About Sam Stein
Sam Stein is a Political Reporter at the Huffington Post, based in Washington, D.C. Previously he has worked for Newsweek magazine, the New York Daily News and the investigative journalism group Center for Public Integrity. He has a masters from the Columbia University Graduate School of Journalism and is a graduate of Dartmouth College. Sam can be reached at firstname.lastname@example.org.
One of the most influential (and thus far subdued) voices in the Democratic primary all but declared the contest over on Friday morning.
"At this point, Barack is the presumptive nominee," said Rep. Rahm Emanuel during the New Yorker's magazine conference. "Hillary can't win but something could happen that could effect that Barack could lose the nomination."
Emanuel wouldn't go so far as to say that Clinton should drop out. "Next question!" he declared when asked. But his voice does carry political sway. The congressman has been staunchly non-committal throughout the primary process. And his ties to the Clinton administration and connections to fellow Chicago pol Obama make him one of the key figures who could help facilitate an end to the nomination battle.
Clearly, party unity was on Emanuel's mind.
"What Hillary does in the next month is important," he said. "If she spends her time contrasting with Senator McCain, drawing distinctions that help the Democratic Party, that's productive. If it's done in another way, that's not productive."
Emanuel suggested that Clinton's choice for a political path forward would come after consultation with her husband. Noting that this process has produced unpredictable results before, he nevertheless spoke about her candidacy in the past tense.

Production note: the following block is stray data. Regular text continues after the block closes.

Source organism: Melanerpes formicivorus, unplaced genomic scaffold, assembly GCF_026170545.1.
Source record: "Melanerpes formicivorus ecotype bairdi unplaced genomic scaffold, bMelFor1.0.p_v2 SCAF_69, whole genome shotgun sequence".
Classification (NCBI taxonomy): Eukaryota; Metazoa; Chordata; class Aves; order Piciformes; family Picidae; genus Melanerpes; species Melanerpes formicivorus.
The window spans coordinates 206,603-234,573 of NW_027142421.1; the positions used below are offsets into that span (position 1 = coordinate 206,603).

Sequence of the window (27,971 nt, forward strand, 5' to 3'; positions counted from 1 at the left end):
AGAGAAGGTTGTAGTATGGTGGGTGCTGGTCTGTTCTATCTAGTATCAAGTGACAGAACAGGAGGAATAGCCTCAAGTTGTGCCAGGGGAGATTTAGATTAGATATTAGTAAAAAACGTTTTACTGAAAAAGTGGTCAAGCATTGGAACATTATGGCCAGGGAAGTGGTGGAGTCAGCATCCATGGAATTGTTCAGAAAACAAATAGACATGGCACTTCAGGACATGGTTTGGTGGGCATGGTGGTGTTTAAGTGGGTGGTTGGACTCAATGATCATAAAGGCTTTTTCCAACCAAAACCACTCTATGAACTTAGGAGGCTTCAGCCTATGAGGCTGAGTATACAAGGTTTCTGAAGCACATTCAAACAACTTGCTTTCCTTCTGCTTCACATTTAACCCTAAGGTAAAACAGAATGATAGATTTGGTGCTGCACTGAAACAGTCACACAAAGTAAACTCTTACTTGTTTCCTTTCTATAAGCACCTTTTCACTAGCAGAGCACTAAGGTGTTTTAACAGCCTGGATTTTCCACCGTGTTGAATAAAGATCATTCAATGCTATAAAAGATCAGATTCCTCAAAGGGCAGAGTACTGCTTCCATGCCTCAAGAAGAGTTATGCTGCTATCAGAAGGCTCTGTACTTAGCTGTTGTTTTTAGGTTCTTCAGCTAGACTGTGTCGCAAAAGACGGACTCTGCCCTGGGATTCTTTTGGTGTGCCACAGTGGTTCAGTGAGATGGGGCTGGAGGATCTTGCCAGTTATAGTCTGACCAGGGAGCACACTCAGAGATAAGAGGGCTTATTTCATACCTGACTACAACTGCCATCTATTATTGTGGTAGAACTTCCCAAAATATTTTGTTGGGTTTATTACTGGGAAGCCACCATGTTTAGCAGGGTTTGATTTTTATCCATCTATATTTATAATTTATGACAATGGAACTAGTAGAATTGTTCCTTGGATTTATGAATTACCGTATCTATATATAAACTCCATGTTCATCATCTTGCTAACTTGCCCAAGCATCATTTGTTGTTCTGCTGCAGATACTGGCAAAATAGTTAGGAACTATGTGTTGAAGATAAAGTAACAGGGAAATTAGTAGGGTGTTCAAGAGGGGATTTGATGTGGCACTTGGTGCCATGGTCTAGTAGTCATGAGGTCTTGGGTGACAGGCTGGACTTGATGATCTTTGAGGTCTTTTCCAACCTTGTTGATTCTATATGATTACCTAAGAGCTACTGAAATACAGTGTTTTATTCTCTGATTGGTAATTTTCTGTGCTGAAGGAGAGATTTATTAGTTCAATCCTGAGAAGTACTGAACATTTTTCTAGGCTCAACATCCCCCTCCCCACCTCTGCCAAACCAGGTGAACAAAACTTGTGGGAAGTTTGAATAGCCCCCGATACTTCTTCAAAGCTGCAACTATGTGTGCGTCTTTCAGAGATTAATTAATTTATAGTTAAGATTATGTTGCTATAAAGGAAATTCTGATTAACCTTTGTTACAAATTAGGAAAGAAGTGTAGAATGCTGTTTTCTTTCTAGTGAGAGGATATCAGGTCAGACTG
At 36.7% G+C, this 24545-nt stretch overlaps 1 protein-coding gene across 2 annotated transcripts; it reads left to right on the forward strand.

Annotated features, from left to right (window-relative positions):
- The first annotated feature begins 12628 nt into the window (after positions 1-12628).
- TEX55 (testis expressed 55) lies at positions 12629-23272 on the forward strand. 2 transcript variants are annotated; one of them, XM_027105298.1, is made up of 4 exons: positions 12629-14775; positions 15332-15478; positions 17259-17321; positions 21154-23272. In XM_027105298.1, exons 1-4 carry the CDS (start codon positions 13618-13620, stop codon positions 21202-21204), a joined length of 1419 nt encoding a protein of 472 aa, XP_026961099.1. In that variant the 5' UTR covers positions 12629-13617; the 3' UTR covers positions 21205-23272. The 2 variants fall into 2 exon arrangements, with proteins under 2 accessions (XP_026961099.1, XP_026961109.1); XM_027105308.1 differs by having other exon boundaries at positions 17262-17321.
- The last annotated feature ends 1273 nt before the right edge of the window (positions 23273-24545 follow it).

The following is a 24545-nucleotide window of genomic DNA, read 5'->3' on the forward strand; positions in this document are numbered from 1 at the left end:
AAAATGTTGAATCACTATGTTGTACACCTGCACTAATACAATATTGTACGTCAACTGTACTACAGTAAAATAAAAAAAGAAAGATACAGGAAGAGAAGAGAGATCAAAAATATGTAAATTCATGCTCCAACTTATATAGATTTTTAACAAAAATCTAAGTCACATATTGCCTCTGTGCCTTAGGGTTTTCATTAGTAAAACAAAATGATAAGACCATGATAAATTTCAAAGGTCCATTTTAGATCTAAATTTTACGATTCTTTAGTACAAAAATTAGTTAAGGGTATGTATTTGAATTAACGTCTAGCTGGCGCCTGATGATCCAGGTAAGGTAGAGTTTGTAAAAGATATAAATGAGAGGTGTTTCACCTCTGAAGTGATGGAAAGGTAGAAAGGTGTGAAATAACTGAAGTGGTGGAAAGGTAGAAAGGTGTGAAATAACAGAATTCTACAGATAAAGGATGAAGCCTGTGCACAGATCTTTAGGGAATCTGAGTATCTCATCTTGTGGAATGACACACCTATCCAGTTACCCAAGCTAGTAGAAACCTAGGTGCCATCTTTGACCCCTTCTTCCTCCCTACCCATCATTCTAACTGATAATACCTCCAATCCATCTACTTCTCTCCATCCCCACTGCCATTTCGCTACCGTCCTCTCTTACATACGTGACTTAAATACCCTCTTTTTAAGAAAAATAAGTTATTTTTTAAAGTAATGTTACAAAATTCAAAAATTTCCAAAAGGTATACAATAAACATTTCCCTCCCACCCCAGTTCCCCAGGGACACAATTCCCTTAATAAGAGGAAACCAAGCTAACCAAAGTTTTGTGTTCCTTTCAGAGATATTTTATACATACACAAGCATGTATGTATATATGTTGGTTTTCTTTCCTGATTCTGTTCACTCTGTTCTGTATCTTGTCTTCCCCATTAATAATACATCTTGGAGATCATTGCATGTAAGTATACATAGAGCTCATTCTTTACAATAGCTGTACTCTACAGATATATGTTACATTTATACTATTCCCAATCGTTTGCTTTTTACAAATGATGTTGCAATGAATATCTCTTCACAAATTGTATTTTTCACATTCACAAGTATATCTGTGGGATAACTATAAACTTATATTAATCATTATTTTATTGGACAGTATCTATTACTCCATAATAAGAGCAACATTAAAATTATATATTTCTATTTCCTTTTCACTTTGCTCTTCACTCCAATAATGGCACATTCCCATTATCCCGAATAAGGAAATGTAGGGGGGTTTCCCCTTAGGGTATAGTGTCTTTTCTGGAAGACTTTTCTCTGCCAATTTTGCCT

"She has a big career ahead of her," when asked by the New Yorker's Ryan Lizza what the future had in store. "As much as her ending it will... [he stopped himself] ...how the loser ends it will determine the winner. How that story gets written will determine not only the winner's capacity to go on but also the person who didn't get the nomination."
He went on: "This is an incredible person with incredible resources, capacity. She's gone through Ken Starr. She's gone through her marriage being ridiculed. She's gone through being blamed for health care and she's still going."
In addition to addressing the Democrats, Emanuel also tried his hand at assessing the Republicans. He spoke optimistically about the general election, but cautioned not to take the GOP lightly.
"Nobody should assume these guys are gonna roll over and let you scratch their belly," said Emanuel. "They are going to cling to power and, like in 06, you gotta go take it from them."
As for Sen. John McCain, Emanuel insisted that the his candidacy constituted the myth of a maverick.
"I think he's an unbelievable hardcore Republican," he said. "Our job is to show who he really is."
Danny Shea helped report this story.
UPDATE: Sarah Feinberg, the communications director for the House Democratic Caucus, e-mails Marc Ambinder:
While I realize it's a slow news day, and all 08 reporters feel every news bit must be immediately made out to be breathless, breaking, and instantly analyzed in order to break thru, I would like to clarify two points:
1. All Rahm said was that Senator Obama is clearly now the frontrunner, which by and large means, because of the calendar, he is the presumptive nominee, at this point. He was stating the obvious. Its about the calendar.
2. The "presumptive" quote is only accurate if you ignore the several sentences proceeding this half sentence and the several minutes of conversation that followed it. I'd call it selective quoting. Congressman Emanuel also stated about 90 seconds after this that he thought Senator clinton can still win the nomination and he stands by that.